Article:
Specify a configfile (may be used multiple times).
Output file. With this option it is possible to redirect the output to something else than STDOUT.
Log file, prints short messages what stowES is doing currently. Great for use with `--rotatinginstall'.
This option can be primarily used with the make and makeinst commands.
With this option it is possible to install a package into a sub directory inside your targetdir, e.g. you have some beta software you want to install into your stowdir but you do not want it to mess up with your stable packages.
stowES make foo-cvs-latest --subdir beta
will install this package into $TargetDir/beta but will check it in in your normal stow dir.
Search pattern for the search in packages with command `contsearch'.
Filelist of matches The given file will contain all files which matched the `contentpattern'.
Name of the directory where configuration data is stored inside each package (or target dir). It is sane to start this name with a ``.''.
Filename for dependencies in the configuration directory.
Filename for checksums in the configuration directory.
Filename for creatorinfo in the configuration directory.
Additional name for packages (e.g. architecture) when in command `package'.
Remove unpacked source after built. This is especially useful when using `--rotatingintall' with lots of packages (else you would need lots of disk space). Only applies for commands `makeinst' and `install'.
Will switch on or on the call of ``make check''.
Will switch the call of ``configure'' on or off. It's usefull to switch configure off when a ``make''-call failed and you have to repeat the `make' or `install' comamnd.
Will switch the call of ``make'' on or off. It's useful to switch make off when a ``configure''-call did not fail but produced an undesired result and you want to try to find the right setting.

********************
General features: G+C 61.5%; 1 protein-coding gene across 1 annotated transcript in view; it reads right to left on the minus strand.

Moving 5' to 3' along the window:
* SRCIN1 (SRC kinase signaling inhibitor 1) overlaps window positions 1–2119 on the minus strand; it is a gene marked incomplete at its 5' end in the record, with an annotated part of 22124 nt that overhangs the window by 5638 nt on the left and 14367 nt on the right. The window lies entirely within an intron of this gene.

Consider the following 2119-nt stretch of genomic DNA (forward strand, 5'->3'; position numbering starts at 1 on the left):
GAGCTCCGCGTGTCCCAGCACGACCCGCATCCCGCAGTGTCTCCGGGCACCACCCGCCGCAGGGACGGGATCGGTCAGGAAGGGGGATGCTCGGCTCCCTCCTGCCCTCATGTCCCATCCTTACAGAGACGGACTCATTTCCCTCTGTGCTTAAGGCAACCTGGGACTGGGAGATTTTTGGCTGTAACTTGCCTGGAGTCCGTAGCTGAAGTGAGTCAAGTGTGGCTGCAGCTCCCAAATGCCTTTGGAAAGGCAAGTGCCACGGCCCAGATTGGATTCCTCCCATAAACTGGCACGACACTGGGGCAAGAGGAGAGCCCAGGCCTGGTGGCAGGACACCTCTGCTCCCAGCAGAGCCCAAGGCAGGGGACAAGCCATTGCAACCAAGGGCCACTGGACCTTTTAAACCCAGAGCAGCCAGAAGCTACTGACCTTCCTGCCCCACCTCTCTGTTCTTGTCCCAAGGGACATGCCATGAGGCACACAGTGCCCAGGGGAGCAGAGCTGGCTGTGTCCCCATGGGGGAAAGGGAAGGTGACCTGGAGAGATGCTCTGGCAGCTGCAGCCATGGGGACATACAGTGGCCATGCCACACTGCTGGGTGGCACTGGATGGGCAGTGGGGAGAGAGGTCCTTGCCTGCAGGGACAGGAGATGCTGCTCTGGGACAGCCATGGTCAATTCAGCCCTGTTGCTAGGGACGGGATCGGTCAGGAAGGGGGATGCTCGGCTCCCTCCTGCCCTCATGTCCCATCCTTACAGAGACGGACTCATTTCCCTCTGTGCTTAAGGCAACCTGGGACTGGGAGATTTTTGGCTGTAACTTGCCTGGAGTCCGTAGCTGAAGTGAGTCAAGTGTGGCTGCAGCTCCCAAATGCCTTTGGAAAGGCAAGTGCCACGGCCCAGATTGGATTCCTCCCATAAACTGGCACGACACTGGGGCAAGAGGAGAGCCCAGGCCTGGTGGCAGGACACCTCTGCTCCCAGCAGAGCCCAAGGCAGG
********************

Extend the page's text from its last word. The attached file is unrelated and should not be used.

This option is used in the make and makeinst commands and tries to reuse a configuration from an already installed package. The algorithm seems to work for the most common versioning schemes of packages but may fail on more obscure ones. It should not happen that another package is taken, normally it should fail in a way that simply no configuration could be found. If you have any better ideas for the algorithm (see in function GetSavedOptionsFromOlderPackage) I'd love to receive patches :). Furthermore, if output isn't surpressed, stowES will wait three seconds before continuing so that you have a chance to check if the right options were taken.
Do (or do not) create the the dependencies when installing a package.
You may switch off the check in of a package when in command `makeinst' or `install'.
Switch on or off the check of checksums.
Switch on or off the creation of checksum when doing command `makeinst' or `install'.
Switch on or off the call of the ``strip''-program to strip a package.
Specify alternate programs. With this option you may specify alternative programs to be used by stowES. The Program-param may contain additional arguments (e.g. --prog foo='bla arg1 arg2'). For keys see %Progs in the config screen.
Specify extra parameters for the call of `configure' and `make'. The parameter is used when the regexp matches the package currently proceeded. When giving no regexp the parameters will be used for every call of `configure' or `make'.
If you only specify a parameter which contains a '=' (e.g. CC=gcc) you have to proceed a '=' to avoid splitting up the parameter itself.
Examples: Using one paramter: stowES ... --prm-conf --disable-static
Using more than one: stowES ... --prm-conf '--enable-foo --enable-bar'
Using a parameter with '=': stowES ... --prm-make==CC=gcc or stowES ... --prm-make =CC=gcc
Use two (or more) params for one package with '=' in the options: stowES ... --prm-conf emacs="--with-dialogs=xy --dynamic=no"
Use them for all packages: stowES ... --prm-conf ="--with-dialogs=xy --dynamic=no"
Loop over the packages to install as long as possible. When specifying this option the packages given on the command line will be tried to install again and again until they can be compiled. If the remaining packages all fail within one run stowES will give up.
This options only applies to the `install' command. That effictively means that you do not need to pay attention on the order of the packages given on the command line when installing packages.
As you may imagine, this method will not work in all cases, there are several problems involved (e.g. failing configures etc., maybe more later here on). But it is good for trying out a new bunch of software with the least possible waste of your energy :-). If it fails you can go the old way of installing things...